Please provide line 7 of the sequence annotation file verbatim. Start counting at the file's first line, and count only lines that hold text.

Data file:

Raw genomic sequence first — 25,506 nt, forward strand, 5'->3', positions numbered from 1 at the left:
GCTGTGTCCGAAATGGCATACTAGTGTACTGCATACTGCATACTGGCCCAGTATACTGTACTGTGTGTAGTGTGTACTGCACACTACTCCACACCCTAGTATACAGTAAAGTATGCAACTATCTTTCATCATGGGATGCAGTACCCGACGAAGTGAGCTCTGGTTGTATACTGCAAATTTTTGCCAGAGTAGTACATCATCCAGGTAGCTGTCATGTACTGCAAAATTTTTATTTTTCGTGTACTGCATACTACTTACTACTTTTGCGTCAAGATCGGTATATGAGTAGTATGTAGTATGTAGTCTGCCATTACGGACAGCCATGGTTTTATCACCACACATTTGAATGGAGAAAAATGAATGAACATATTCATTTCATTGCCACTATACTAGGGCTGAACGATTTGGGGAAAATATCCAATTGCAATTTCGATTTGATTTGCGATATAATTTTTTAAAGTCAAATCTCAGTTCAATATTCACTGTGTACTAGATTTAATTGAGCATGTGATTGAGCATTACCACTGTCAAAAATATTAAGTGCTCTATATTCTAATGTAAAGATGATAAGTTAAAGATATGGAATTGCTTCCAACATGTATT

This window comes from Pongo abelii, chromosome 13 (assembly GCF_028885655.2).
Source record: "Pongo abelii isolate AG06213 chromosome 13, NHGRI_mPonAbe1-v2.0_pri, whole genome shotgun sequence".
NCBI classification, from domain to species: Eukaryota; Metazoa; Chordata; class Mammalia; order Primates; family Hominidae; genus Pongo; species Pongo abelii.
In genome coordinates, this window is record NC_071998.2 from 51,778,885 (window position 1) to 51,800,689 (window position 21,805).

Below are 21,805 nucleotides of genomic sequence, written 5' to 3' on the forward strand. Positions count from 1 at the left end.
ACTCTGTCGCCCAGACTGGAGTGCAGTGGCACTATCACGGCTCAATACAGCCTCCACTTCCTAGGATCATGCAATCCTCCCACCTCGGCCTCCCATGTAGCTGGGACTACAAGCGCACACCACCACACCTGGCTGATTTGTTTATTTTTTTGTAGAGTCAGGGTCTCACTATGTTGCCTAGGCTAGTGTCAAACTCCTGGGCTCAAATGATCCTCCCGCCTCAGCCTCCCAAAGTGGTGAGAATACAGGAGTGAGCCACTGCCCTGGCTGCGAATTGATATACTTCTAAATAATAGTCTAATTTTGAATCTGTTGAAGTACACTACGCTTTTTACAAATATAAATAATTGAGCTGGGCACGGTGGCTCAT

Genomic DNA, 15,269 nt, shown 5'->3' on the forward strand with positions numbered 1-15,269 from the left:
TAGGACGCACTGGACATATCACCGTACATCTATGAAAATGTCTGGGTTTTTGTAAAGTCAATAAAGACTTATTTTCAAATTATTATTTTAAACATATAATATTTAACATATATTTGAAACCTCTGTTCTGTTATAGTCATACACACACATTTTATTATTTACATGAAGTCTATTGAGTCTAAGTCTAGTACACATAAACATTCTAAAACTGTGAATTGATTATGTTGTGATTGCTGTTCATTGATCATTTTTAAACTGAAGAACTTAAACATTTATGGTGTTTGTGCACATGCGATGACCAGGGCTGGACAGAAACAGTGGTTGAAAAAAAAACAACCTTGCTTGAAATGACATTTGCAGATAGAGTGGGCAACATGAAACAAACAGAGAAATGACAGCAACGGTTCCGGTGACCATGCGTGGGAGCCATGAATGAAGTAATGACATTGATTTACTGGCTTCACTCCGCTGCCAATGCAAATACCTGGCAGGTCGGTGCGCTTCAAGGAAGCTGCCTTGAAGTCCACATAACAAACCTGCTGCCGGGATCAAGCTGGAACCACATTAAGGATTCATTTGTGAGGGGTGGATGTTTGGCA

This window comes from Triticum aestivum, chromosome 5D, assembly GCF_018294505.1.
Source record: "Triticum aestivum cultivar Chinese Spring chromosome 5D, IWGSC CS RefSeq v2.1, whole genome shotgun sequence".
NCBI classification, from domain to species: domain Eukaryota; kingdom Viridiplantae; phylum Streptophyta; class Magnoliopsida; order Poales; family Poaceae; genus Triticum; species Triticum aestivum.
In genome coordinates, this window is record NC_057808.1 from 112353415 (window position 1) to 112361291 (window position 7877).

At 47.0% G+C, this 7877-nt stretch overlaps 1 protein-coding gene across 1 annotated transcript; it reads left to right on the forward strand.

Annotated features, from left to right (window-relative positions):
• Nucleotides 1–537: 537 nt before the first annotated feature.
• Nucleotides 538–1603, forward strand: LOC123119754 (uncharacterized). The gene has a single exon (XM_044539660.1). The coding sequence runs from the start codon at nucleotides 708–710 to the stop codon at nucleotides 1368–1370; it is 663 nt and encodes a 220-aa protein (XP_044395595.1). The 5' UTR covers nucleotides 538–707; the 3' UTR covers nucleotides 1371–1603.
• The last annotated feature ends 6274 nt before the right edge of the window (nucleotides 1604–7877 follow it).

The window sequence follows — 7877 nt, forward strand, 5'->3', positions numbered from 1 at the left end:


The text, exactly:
Below are 21,805 nucleotides of genomic sequence, written 5' to 3' on the forward strand. Positions count from 1 at the left end.